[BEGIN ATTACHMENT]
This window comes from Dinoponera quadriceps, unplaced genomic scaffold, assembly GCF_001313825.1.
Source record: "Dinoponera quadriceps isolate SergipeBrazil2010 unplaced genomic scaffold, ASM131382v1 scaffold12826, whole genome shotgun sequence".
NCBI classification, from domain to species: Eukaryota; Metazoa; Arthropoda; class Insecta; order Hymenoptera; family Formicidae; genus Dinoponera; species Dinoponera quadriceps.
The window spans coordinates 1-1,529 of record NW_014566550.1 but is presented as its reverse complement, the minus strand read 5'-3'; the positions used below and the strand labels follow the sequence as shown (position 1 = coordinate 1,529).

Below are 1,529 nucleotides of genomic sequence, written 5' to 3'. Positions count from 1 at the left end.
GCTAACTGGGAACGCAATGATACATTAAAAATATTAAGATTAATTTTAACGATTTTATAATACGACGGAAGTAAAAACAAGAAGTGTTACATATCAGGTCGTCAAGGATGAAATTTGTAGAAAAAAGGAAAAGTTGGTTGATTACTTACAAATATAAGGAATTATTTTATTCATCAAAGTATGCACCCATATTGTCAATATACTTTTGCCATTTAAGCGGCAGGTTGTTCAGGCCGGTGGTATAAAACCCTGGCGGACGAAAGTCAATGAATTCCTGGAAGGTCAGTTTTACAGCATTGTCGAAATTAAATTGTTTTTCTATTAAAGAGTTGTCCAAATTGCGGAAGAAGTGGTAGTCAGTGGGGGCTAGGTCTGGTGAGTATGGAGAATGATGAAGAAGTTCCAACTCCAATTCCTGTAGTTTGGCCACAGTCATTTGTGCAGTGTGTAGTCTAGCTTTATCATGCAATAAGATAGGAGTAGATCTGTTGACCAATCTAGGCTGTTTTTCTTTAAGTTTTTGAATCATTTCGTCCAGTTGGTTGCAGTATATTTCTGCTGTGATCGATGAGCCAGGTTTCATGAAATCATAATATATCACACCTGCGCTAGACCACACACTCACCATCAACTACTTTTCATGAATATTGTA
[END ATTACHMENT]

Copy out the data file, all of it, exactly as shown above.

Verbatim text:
This window comes from Dinoponera quadriceps, unplaced genomic scaffold, assembly GCF_001313825.1.
Source record: "Dinoponera quadriceps isolate SergipeBrazil2010 unplaced genomic scaffold, ASM131382v1 scaffold12826, whole genome shotgun sequence".
NCBI classification, from domain to species: Eukaryota; Metazoa; Arthropoda; class Insecta; order Hymenoptera; family Formicidae; genus Dinoponera; species Dinoponera quadriceps.
The window spans coordinates 1-1,529 of record NW_014566550.1 but is presented as its reverse complement, the minus strand read 5'-3'; the positions used below and the strand labels follow the sequence as shown (position 1 = coordinate 1,529).

Below are 1,529 nucleotides of genomic sequence, written 5' to 3'. Positions count from 1 at the left end.
GCTAACTGGGAACGCAATGATACATTAAAAATATTAAGATTAATTTTAACGATTTTATAATACGACGGAAGTAAAAACAAGAAGTGTTACATATCAGGTCGTCAAGGATGAAATTTGTAGAAAAAAGGAAAAGTTGGTTGATTACTTACAAATATAAGGAATTATTTTATTCATCAAAGTATGCACCCATATTGTCAATATACTTTTGCCATTTAAGCGGCAGGTTGTTCAGGCCGGTGGTATAAAACCCTGGCGGACGAAAGTCAATGAATTCCTGGAAGGTCAGTTTTACAGCATTGTCGAAATTAAATTGTTTTTCTATTAAAGAGTTGTCCAAATTGCGGAAGAAGTGGTAGTCAGTGGGGGCTAGGTCTGGTGAGTATGGAGAATGATGAAGAAGTTCCAACTCCAATTCCTGTAGTTTGGCCACAGTCATTTGTGCAGTGTGTAGTCTAGCTTTATCATGCAATAAGATAGGAGTAGATCTGTTGACCAATCTAGGCTGTTTTTCTTTAAGTTTTTGAATCATTTCGTCCAGTTGGTTGCAGTATATTTCTGCTGTGATCGATGAGCCAGGTTTCATGAAATCATAATATATCACACCTGCGCTAGACCACACACTCACCATCAACTACTTTTCATGAATATTGTA